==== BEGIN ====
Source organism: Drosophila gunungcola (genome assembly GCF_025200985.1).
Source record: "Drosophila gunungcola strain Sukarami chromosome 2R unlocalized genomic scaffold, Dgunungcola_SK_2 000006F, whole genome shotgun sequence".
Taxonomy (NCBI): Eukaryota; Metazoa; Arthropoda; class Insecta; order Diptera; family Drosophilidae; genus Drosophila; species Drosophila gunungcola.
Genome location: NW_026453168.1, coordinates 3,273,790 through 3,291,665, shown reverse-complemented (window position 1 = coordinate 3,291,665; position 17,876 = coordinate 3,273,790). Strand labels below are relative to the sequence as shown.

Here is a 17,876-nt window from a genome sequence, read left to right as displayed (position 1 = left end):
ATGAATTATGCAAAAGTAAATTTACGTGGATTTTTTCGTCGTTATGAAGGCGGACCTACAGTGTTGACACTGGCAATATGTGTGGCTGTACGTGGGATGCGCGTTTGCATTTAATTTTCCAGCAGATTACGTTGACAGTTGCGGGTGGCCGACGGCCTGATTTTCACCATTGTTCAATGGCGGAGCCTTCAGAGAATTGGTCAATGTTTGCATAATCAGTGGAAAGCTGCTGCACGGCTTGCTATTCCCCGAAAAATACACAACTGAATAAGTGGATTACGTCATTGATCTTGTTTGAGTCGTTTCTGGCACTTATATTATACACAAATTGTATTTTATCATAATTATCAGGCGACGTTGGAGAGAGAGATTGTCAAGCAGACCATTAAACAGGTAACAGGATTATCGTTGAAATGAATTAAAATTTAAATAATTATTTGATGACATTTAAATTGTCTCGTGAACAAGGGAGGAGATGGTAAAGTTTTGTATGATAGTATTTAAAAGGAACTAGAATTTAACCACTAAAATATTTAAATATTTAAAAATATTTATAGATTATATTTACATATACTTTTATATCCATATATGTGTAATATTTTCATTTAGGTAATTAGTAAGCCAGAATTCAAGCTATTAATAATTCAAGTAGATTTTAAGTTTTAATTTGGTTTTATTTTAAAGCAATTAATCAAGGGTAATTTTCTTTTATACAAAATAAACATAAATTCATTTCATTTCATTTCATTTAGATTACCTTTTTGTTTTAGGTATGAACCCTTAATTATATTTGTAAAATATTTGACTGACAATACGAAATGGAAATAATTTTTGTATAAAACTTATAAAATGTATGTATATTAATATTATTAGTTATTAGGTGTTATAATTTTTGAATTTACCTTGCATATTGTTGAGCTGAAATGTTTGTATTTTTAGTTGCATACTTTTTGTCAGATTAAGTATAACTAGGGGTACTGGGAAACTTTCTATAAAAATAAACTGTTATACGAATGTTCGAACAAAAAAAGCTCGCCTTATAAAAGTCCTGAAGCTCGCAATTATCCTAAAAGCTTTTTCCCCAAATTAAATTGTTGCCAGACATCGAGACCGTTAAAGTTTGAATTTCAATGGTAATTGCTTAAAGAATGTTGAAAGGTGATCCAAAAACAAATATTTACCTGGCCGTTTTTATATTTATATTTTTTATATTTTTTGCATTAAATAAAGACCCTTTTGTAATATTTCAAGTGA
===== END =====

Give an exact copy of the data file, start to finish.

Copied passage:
Source organism: Drosophila gunungcola (genome assembly GCF_025200985.1).
Source record: "Drosophila gunungcola strain Sukarami chromosome 2R unlocalized genomic scaffold, Dgunungcola_SK_2 000006F, whole genome shotgun sequence".
Taxonomy (NCBI): Eukaryota; Metazoa; Arthropoda; class Insecta; order Diptera; family Drosophilidae; genus Drosophila; species Drosophila gunungcola.
Genome location: NW_026453168.1, coordinates 3,273,790 through 3,291,665, shown reverse-complemented (window position 1 = coordinate 3,291,665; position 17,876 = coordinate 3,273,790). Strand labels below are relative to the sequence as shown.

Here is a 17,876-nt window from a genome sequence, read left to right as displayed (position 1 = left end):
ATGAATTATGCAAAAGTAAATTTACGTGGATTTTTTCGTCGTTATGAAGGCGGACCTACAGTGTTGACACTGGCAATATGTGTGGCTGTACGTGGGATGCGCGTTTGCATTTAATTTTCCAGCAGATTACGTTGACAGTTGCGGGTGGCCGACGGCCTGATTTTCACCATTGTTCAATGGCGGAGCCTTCAGAGAATTGGTCAATGTTTGCATAATCAGTGGAAAGCTGCTGCACGGCTTGCTATTCCCCGAAAAATACACAACTGAATAAGTGGATTACGTCATTGATCTTGTTTGAGTCGTTTCTGGCACTTATATTATACACAAATTGTATTTTATCATAATTATCAGGCGACGTTGGAGAGAGAGATTGTCAAGCAGACCATTAAACAGGTAACAGGATTATCGTTGAAATGAATTAAAATTTAAATAATTATTTGATGACATTTAAATTGTCTCGTGAACAAGGGAGGAGATGGTAAAGTTTTGTATGATAGTATTTAAAAGGAACTAGAATTTAACCACTAAAATATTTAAATATTTAAAAATATTTATAGATTATATTTACATATACTTTTATATCCATATATGTGTAATATTTTCATTTAGGTAATTAGTAAGCCAGAATTCAAGCTATTAATAATTCAAGTAGATTTTAAGTTTTAATTTGGTTTTATTTTAAAGCAATTAATCAAGGGTAATTTTCTTTTATACAAAATAAACATAAATTCATTTCATTTCATTTCATTTAGATTACCTTTTTGTTTTAGGTATGAACCCTTAATTATATTTGTAAAATATTTGACTGACAATACGAAATGGAAATAATTTTTGTATAAAACTTATAAAATGTATGTATATTAATATTATTAGTTATTAGGTGTTATAATTTTTGAATTTACCTTGCATATTGTTGAGCTGAAATGTTTGTATTTTTAGTTGCATACTTTTTGTCAGATTAAGTATAACTAGGGGTACTGGGAAACTTTCTATAAAAATAAACTGTTATACGAATGTTCGAACAAAAAAAGCTCGCCTTATAAAAGTCCTGAAGCTCGCAATTATCCTAAAAGCTTTTTCCCCAAATTAAATTGTTGCCAGACATCGAGACCGTTAAAGTTTGAATTTCAATGGTAATTGCTTAAAGAATGTTGAAAGGTGATCCAAAAACAAATATTTACCTGGCCGTTTTTATATTTATATTTTTTATATTTTTTGCATTAAATAAAGACCCTTTTGTAATATTTCAAGTGA